This helps to explain why there are so many stark dualities in Lynch’s films. The normalcy of the normal people in his films can seem exaggerated. Lynch desires to show us absolutely straight characters. This nerdy earnestness is perhaps best captured by the actor Kyle MacLachlan, though Naomi Watts also performs this role brilliantly in Mulholland Drive. MacLachlan and Watts serve the same purpose in Lynch’s movies as do the shepherds in Poussin’s first painting. The shock of death, the shock of the real is not shocking without characters who can actually be shocked. The shepherd-like Kyle MacLachlans of the world are just as necessary to Lynch’s vision as the swarming ants. You need both in order to produce the actual shock effect that is confrontation with death, with evil, with “the real.”
When you’re highly aware of the presence of death, violence, sexual weirdness, and the ants crawling on the underside of the beautiful, you are always living in a double world. You know that death can appear in any situation. That’s the whole point of the primary meaning of “Et in Arcadia ego.” “Even here,” which is to say, anywhere. There is no safe place. There is no relief from the fundamental traumas and mysteries of existence. The characters in most of Lynch’s films and paintings thus inhabit an unstable universe. They experience even their own subjectivity as unstable. In many of Lynch’s films, characters have doubles. They often meet or confront these doubles. Or they go through portals into alternate versions of reality. Or they re-experience events of their own lives in slightly changed versions. Or they find themselves onstage, performing versions of their own lives, or watching different versions performed by others.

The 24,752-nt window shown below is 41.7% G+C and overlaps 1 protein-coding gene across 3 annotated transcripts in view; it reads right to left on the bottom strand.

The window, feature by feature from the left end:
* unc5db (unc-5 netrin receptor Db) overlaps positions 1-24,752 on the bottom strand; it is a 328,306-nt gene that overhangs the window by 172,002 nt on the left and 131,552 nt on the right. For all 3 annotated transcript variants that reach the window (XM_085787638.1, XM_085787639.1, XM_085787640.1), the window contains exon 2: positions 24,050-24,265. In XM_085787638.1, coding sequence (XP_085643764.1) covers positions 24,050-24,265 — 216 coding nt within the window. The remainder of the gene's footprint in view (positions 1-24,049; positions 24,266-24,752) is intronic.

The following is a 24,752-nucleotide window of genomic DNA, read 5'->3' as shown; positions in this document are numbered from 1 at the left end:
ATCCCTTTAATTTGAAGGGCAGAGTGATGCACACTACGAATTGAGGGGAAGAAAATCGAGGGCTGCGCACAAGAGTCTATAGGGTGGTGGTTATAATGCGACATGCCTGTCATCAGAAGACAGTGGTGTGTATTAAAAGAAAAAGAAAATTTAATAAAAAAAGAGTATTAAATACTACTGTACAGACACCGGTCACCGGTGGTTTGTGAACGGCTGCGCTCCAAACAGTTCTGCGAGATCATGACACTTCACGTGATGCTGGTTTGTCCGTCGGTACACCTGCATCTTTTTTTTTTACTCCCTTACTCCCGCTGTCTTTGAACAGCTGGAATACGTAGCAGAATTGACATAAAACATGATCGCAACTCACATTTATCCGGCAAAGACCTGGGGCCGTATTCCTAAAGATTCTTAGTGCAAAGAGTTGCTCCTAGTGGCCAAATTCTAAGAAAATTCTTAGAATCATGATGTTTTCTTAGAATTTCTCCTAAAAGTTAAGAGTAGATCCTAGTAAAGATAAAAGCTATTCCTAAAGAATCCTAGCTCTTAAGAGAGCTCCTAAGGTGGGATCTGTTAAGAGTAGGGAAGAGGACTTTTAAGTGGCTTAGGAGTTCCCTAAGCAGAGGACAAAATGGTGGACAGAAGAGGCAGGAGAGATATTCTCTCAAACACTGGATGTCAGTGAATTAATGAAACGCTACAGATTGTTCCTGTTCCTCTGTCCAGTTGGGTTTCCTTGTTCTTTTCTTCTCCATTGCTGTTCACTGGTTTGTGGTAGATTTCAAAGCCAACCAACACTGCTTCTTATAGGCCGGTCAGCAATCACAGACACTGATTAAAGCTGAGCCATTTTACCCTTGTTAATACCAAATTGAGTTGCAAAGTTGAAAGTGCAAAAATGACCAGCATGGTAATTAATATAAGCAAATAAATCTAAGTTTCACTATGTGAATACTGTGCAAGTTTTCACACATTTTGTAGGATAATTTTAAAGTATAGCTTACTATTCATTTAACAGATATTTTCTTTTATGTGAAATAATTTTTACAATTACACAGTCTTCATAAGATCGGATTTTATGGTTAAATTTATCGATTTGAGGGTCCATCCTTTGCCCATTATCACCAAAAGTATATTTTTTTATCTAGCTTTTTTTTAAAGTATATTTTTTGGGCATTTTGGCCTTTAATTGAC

Along these lines, David Foster Wallace once came up with a definition of “Lynchian.” He said it “refers to a particular kind of irony where the very macabre and the very mundane combine in such a way as to reveal the former’s perpetual containment within the latter.” That is the strangeness of Lynch’s vision that Roger Ebert could never fully wrap his head around. Ebert wanted Lynch to explore the depths of our psychic distress, to dig deeper into the layers of reality that make us who we are. But Lynch doesn’t work like that. As a painter and filmmaker, he is far more interested in the surface, in that one visual moment where the mundane and macabre come together and blast a hole in our experience. The naked, crying woman emerging out of the darkness to confront our bewildered childhood eyes. • 24 September 2014